3 November 2017by WillPack2

For parents who have more than one child, it may be necessary during their lifetime to make monetary advances to help a particular child or children but not all at that time. For example; the purchase of a house or to help clear a debt problem. The advancement can be either be made as a gift or a loan.

Upon the death of the parents, in most cases they would wish for all of the children to have benefitted the same so that there is no unfairness felt between the children.

The above can be achieved simply by the inclusion of a ‘Hotchpot’ clause within the Will. Whether the advancement was made either as a gift or a loan is irrelevant because the clause will work in the same way.

The Hotchpot clause relies on the testator keeping a record outside of the Will of any gifts made and in the terms of a loan, a loan agreement between both parties should put in place. It must be kept up to date and noted if any repayments have been made during lifetime. The record must be easily located, ideally kept with the Will as this is the document which the Executors will use.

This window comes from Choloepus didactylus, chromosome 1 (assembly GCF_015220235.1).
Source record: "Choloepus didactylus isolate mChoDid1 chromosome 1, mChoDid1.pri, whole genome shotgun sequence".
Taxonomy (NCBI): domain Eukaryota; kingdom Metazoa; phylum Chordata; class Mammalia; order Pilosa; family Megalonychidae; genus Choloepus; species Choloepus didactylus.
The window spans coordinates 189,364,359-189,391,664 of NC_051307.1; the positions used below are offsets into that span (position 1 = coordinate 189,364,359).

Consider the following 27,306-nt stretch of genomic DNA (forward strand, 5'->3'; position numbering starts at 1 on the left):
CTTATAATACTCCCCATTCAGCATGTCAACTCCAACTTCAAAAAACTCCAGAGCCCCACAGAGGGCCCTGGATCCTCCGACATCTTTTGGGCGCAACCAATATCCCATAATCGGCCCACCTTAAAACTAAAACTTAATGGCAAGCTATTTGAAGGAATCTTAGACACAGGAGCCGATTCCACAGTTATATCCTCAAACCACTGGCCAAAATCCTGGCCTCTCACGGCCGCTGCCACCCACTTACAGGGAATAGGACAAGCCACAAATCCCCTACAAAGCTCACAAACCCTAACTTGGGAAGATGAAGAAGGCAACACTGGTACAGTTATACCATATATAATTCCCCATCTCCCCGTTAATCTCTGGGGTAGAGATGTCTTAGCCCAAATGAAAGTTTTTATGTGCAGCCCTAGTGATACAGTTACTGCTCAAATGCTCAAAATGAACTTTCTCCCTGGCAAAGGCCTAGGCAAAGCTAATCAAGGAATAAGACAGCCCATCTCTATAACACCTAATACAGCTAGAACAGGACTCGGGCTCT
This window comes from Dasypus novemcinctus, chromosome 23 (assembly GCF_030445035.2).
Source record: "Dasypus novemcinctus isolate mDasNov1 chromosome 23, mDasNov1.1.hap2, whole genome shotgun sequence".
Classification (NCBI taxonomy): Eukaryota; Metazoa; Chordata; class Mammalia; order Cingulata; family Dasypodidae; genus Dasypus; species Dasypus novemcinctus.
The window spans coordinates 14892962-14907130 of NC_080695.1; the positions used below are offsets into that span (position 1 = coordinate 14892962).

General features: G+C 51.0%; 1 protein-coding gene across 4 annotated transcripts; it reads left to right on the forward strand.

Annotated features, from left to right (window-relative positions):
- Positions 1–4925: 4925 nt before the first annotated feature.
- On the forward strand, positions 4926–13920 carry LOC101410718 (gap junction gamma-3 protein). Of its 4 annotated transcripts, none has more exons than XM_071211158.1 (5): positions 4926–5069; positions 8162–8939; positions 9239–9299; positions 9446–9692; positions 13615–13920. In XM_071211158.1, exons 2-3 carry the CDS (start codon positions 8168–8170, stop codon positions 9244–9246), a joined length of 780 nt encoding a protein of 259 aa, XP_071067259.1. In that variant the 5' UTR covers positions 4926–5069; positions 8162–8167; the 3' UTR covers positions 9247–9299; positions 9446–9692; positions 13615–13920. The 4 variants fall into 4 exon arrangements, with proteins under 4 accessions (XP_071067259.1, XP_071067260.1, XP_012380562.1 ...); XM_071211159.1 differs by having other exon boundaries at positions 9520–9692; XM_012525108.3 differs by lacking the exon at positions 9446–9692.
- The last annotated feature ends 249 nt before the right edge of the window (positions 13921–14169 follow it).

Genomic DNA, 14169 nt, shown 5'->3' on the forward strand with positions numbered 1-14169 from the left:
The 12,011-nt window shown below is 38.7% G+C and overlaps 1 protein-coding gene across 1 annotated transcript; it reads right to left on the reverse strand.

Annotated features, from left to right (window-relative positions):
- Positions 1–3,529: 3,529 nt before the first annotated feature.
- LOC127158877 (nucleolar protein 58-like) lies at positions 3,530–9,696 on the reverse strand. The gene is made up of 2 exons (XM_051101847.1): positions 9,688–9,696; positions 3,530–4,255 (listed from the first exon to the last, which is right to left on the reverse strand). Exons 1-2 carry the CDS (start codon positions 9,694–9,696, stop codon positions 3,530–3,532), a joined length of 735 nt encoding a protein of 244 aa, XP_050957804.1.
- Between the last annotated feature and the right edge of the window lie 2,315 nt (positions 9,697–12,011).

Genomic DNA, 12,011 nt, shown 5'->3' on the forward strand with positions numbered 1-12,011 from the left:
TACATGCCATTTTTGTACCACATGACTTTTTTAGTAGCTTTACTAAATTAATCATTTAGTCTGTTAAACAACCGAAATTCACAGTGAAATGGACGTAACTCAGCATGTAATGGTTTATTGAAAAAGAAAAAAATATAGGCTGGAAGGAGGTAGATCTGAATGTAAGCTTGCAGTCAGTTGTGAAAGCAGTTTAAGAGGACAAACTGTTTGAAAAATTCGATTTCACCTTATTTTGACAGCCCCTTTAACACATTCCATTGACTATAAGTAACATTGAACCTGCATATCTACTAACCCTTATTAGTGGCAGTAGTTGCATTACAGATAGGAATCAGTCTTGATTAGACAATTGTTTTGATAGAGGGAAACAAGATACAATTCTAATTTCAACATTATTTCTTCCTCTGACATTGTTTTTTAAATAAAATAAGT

In the majority of Wills, where there is more than one child, the residue of the estate is usually left to the children on equal shares. However, with the inclusion of the Hotchpot clause, this can still be case but the Executors must take into account any gifts or loans which have been made during lifetime. The amount of the advancement made to a particular child is then taken into account when calculating their share upon the distribution of the residuary estate, thereby equalising the estate.


  • Michael Taylor

    19 January 2020 at 12:28 pm

    My mother died in 2017, her Will made in 1975 included the words “there shall be no obligation to bring into hotchpot any advances or gifts already at the date hereof”. Does this mean that any advances of cash do not have to be returned to the estate or was this nullified by the Law Reform Act 1995 and money has to be paid back to the estate?


    • WillPack

      19 January 2020 at 12:34 pm

      Unfortunately, we are only insured to provide advice to our partners. If you require any advice we would recommend contacting the Society of Will Writers on [email protected] or 01522 687888 who will be able to put you in contact with a will writer local to you.


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